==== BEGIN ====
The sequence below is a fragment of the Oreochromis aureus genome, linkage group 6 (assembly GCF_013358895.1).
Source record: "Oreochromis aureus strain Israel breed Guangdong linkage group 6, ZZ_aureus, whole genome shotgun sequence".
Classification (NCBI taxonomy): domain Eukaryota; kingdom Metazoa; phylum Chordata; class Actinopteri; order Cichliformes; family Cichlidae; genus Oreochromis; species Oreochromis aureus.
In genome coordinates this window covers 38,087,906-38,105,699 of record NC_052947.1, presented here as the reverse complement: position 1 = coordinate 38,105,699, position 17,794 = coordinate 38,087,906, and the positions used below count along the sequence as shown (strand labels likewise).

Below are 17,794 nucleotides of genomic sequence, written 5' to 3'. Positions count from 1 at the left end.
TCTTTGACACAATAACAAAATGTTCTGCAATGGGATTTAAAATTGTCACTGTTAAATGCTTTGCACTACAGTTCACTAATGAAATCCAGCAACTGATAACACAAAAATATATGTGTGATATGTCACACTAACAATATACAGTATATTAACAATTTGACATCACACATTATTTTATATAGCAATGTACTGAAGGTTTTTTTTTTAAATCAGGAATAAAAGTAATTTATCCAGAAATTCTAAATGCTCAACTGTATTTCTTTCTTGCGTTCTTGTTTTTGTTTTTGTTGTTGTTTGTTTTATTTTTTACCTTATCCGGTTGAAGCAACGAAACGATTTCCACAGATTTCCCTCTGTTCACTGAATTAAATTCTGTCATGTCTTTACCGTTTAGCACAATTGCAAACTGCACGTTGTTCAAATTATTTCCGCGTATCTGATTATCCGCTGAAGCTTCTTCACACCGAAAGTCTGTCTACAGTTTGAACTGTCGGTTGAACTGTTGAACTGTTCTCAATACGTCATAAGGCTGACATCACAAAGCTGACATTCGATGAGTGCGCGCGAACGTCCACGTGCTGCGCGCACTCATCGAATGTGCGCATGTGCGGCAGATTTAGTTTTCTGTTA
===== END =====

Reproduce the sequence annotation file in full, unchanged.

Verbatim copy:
The sequence below is a fragment of the Oreochromis aureus genome, linkage group 6 (assembly GCF_013358895.1).
Source record: "Oreochromis aureus strain Israel breed Guangdong linkage group 6, ZZ_aureus, whole genome shotgun sequence".
Classification (NCBI taxonomy): domain Eukaryota; kingdom Metazoa; phylum Chordata; class Actinopteri; order Cichliformes; family Cichlidae; genus Oreochromis; species Oreochromis aureus.
In genome coordinates this window covers 38,087,906-38,105,699 of record NC_052947.1, presented here as the reverse complement: position 1 = coordinate 38,105,699, position 17,794 = coordinate 38,087,906, and the positions used below count along the sequence as shown (strand labels likewise).

Below are 17,794 nucleotides of genomic sequence, written 5' to 3'. Positions count from 1 at the left end.
TCTTTGACACAATAACAAAATGTTCTGCAATGGGATTTAAAATTGTCACTGTTAAATGCTTTGCACTACAGTTCACTAATGAAATCCAGCAACTGATAACACAAAAATATATGTGTGATATGTCACACTAACAATATACAGTATATTAACAATTTGACATCACACATTATTTTATATAGCAATGTACTGAAGGTTTTTTTTTTAAATCAGGAATAAAAGTAATTTATCCAGAAATTCTAAATGCTCAACTGTATTTCTTTCTTGCGTTCTTGTTTTTGTTTTTGTTGTTGTTTGTTTTATTTTTTACCTTATCCGGTTGAAGCAACGAAACGATTTCCACAGATTTCCCTCTGTTCACTGAATTAAATTCTGTCATGTCTTTACCGTTTAGCACAATTGCAAACTGCACGTTGTTCAAATTATTTCCGCGTATCTGATTATCCGCTGAAGCTTCTTCACACCGAAAGTCTGTCTACAGTTTGAACTGTCGGTTGAACTGTTGAACTGTTCTCAATACGTCATAAGGCTGACATCACAAAGCTGACATTCGATGAGTGCGCGCGAACGTCCACGTGCTGCGCGCACTCATCGAATGTGCGCATGTGCGGCAGATTTAGTTTTCTGTTA